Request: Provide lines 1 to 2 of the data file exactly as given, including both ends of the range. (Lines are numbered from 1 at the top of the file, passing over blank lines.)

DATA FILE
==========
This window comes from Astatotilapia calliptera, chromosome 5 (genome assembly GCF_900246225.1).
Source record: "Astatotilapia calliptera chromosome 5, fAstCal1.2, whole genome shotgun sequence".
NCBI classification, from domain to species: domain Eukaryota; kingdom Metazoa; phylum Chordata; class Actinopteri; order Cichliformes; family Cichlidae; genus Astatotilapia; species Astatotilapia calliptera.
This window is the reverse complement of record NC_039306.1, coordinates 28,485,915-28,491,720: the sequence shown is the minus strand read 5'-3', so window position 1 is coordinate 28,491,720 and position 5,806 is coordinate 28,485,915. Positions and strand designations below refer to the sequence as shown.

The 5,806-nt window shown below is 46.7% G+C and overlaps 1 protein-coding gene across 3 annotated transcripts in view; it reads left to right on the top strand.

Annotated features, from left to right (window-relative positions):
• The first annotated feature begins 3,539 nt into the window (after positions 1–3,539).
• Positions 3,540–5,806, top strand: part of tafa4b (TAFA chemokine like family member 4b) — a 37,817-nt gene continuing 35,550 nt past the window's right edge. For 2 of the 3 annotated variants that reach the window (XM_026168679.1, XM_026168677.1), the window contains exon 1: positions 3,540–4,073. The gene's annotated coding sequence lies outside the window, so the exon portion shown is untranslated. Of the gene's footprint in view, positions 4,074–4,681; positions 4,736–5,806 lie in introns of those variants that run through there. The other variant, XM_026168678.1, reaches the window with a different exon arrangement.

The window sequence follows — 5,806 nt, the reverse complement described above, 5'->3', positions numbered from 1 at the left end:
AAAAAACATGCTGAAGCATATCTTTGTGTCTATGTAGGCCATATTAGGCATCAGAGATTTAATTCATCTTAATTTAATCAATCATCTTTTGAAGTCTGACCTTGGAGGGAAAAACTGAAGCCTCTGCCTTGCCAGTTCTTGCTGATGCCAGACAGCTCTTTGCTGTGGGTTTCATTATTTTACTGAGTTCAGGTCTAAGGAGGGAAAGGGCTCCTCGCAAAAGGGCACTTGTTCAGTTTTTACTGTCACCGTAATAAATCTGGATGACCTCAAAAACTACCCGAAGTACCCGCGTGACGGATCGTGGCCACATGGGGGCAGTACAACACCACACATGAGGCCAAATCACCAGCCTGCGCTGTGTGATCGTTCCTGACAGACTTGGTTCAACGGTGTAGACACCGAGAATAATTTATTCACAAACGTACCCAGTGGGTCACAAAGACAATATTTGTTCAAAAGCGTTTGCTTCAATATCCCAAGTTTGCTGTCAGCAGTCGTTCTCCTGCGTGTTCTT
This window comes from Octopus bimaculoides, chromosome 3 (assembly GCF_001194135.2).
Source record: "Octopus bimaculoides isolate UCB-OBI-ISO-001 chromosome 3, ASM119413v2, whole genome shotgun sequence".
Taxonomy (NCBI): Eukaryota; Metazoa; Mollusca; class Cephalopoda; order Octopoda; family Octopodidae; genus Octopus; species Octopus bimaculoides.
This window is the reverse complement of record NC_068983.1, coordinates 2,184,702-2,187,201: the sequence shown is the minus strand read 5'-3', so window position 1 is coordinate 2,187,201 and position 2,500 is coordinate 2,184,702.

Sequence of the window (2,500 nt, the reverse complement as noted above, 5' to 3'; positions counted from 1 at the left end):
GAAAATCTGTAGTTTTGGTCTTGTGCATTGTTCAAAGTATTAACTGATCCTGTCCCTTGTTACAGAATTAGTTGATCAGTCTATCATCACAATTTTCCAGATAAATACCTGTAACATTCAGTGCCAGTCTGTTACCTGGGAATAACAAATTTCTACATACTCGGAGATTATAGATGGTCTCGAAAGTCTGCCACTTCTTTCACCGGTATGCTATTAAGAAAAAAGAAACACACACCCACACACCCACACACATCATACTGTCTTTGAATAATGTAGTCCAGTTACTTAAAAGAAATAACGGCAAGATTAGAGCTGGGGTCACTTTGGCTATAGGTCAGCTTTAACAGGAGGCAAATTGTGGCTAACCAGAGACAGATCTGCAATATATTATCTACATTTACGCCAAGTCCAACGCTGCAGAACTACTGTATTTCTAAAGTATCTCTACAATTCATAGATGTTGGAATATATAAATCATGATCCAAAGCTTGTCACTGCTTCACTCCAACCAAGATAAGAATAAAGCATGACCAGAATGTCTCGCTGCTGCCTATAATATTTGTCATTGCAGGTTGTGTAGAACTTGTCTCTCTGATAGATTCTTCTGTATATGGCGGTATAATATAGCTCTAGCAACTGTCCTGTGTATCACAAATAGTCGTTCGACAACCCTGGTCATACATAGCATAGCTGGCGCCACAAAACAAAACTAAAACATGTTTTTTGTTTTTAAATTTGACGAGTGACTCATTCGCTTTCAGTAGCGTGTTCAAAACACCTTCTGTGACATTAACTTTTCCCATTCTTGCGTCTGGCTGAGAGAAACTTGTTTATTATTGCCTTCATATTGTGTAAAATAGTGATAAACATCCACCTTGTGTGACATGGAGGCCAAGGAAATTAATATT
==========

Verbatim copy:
This window comes from Astatotilapia calliptera, chromosome 5 (genome assembly GCF_900246225.1).
Source record: "Astatotilapia calliptera chromosome 5, fAstCal1.2, whole genome shotgun sequence".